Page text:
Joe Madden delves into a deep dark world that may not be entirely as it seems
It’s a bright, freezing day in Manchester’s Heaton Park and David, 55, is telling me all about how much he loves drinking his own urine.
“Just before Christmas I did my first-ever fast. Guess how many days I managed to go without solids?”
“Thirty-two!” he beams. “The urine stops the hunger and gives you loads of energy. See, light comes from our front, and dark from round the back – because everyone’s a mixture of light and dark, aren’t they?”
“And so you think, why am I consuming all this food, then? Who’s really benefitting? There’s a huge conspiracy to make us purchase food we don’t need – food that changes our DNA.”
Feeling like we’ve lost our way a little, I put my question to David again: What brings him here today, to this flat-Earther meet-up in a municipal park café?
“I’m not massive on the flat-Earth stuff, to be honest,” he says. “But there are threads tying into it that do interest me. Did you know, for example, that we were on the wrong side in the Second World War?”
At this point we’re blessedly interrupted by Jamie Brown, organiser of this gathering and a local celebrity within the flat-Earth movement. He’s just done one of his daily YouTube livestreams and is ready to chat.
Heading outside to escape the hubbub, Brown and I pass tables abuzz with chatter about flat Earth, chemtrails, freemasonry, psychedelics and the corporate suppression of perpetual-motion technology. At least 40 flat-Earthers have gathered here today, and while a handful of them look as you might uncharitably expect – poorly groomed men, banned from their local playground – the crowd is surprisingly varied: there are dads, lads, hippy nans, metalheads, gym bunnies. They’re all palpably happy to have found each other and to discuss this stuff without being mocked or derided.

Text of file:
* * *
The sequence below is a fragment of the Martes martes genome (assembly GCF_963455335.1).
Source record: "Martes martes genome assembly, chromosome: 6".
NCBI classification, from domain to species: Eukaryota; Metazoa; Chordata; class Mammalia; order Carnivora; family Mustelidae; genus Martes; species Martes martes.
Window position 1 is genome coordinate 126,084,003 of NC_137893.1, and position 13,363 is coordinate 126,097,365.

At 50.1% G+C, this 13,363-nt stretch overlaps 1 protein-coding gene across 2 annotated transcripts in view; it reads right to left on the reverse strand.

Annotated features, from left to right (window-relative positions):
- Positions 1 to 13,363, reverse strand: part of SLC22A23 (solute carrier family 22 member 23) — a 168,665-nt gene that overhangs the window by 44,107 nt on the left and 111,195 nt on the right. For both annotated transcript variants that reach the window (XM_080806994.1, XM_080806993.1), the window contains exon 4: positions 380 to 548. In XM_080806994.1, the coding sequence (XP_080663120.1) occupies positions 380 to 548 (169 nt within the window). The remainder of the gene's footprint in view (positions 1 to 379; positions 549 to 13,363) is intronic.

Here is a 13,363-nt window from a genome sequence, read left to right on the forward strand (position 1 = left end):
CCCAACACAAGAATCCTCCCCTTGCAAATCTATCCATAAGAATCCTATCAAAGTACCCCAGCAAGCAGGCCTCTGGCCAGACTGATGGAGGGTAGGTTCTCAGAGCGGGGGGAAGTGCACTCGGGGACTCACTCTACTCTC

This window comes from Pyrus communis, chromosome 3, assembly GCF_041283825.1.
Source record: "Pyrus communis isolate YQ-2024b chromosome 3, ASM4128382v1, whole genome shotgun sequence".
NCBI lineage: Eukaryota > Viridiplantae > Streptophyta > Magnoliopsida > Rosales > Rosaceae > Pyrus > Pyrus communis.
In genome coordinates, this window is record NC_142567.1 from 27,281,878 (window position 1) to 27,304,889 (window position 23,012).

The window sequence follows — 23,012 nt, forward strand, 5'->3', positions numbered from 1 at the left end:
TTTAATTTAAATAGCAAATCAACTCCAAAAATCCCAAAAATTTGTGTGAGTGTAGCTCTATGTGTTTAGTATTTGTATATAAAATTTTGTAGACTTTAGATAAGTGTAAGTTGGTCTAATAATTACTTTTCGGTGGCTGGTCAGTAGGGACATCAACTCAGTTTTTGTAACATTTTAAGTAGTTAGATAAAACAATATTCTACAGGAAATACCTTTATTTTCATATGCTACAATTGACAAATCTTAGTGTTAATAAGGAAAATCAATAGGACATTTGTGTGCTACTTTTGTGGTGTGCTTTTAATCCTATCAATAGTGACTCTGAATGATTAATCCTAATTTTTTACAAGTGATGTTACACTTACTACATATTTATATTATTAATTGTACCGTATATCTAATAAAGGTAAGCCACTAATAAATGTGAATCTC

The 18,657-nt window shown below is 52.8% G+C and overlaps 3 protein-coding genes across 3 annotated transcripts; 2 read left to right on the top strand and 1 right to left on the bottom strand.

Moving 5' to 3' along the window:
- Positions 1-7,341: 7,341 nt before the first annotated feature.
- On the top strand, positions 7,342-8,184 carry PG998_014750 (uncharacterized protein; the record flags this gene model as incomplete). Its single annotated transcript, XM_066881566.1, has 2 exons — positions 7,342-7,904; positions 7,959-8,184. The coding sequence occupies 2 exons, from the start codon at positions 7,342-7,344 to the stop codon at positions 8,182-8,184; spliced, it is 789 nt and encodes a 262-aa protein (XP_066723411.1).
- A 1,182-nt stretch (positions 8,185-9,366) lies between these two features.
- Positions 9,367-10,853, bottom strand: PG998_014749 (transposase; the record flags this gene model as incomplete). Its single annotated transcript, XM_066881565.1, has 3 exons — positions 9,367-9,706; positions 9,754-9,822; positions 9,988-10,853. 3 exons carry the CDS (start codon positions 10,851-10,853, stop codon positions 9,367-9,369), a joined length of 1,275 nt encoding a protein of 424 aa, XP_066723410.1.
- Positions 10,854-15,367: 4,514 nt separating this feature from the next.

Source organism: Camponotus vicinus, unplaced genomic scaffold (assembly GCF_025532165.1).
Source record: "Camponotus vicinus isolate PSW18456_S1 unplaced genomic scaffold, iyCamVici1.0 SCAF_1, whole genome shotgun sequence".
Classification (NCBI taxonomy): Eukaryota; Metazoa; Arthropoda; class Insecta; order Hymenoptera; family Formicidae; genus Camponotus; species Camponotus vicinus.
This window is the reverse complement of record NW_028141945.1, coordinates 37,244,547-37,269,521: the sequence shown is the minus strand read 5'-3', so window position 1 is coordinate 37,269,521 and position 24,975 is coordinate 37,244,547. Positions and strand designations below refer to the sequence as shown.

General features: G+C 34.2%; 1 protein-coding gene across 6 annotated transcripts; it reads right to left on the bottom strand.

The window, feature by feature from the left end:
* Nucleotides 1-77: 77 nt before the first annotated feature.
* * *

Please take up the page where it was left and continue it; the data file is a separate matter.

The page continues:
We’re outside, squinting in the sub-zero sun. I’m keen to ask Brown about flat-Earth theory’s most puzzling aspect: who would be behind such a ruse and what would they gain from it? “Well, it’d be power,” says Brown. “The power to make us think we’re on a spinning ball and that human life is the random result of some accident billions of years ago; that we’re insignificant and there’s no intelligent design at work.” He believes in God, then?
“Not necessarily. I mean, this – life – could all be a simulation. I don’t know. It’s beyond my comprehension. Whatever’s behind all of this would have limitless powers and a mind far beyond anything we could understand.”
I’m still none the wiser. Brown seems unwilling to be pinned down on specifics, or even to fully commit to flat-Earth theory (“We might be wrong!”). He is clearly suspicious of me – which is to be expected, given conspiracists’ hardwired mistrust of the ‘MSM’ (mainstream media). We circle around a little more – me confused, him guarded. Our chilly conversation finally warms up when I tell him I’ve been shocked by some of the abuse I’ve seen him receive online.
“All that hostility, that vitriol – it only spurs me on. Because if what these people believe is so self-evidently true, why do they need to defend it so desperately? Why all the anger?”
There are lots of people like Brown out there, defiantly espousing troubling ideas on Facebook, in pubs, at suddenly awkward family gatherings. And as varied and out-there as these ideas are, each one slots neatly into one of three categories, as defined by political scientist and conspiracism expert Professor Michael Barkun.
At the lowest end of the scale is the event-conspiracy theory, which posits the idea that Shadowy Forces are at work behind the scenes of individual events: the JFK assassination, the moon landing, Princess Diana’s death. Small-fry, relatively speaking.
Levelling up, we have the systemic-conspiracy theory, in which an entire country, or even the entire planet, is under the control of Shadowy Forces. See the ‘deep state’ conspiracy popular among Trump supporters – the belief that Donald’s heroic #MAGA efforts are being thwarted by the combined invisible trickery of the FBI, Barack Obama and Hillary Clinton.
Finally, the big boy: the super-conspiracy theory, which combines multiple event and systemic conspiracies to create an epic narrative with supernatural or extraterrestrial Shadowy Forces at its centre. Think David Icke, who claims the Earth is controlled by shape-shifting reptiles from another dimension. A fringe opinion, you might think, but nope: Icke sold out Wembley Arena (capacity: 12,500) in 2012, and a 2013 survey found that four per cent of Americans – more than 12 million people – readily believe his lizard-people schtick.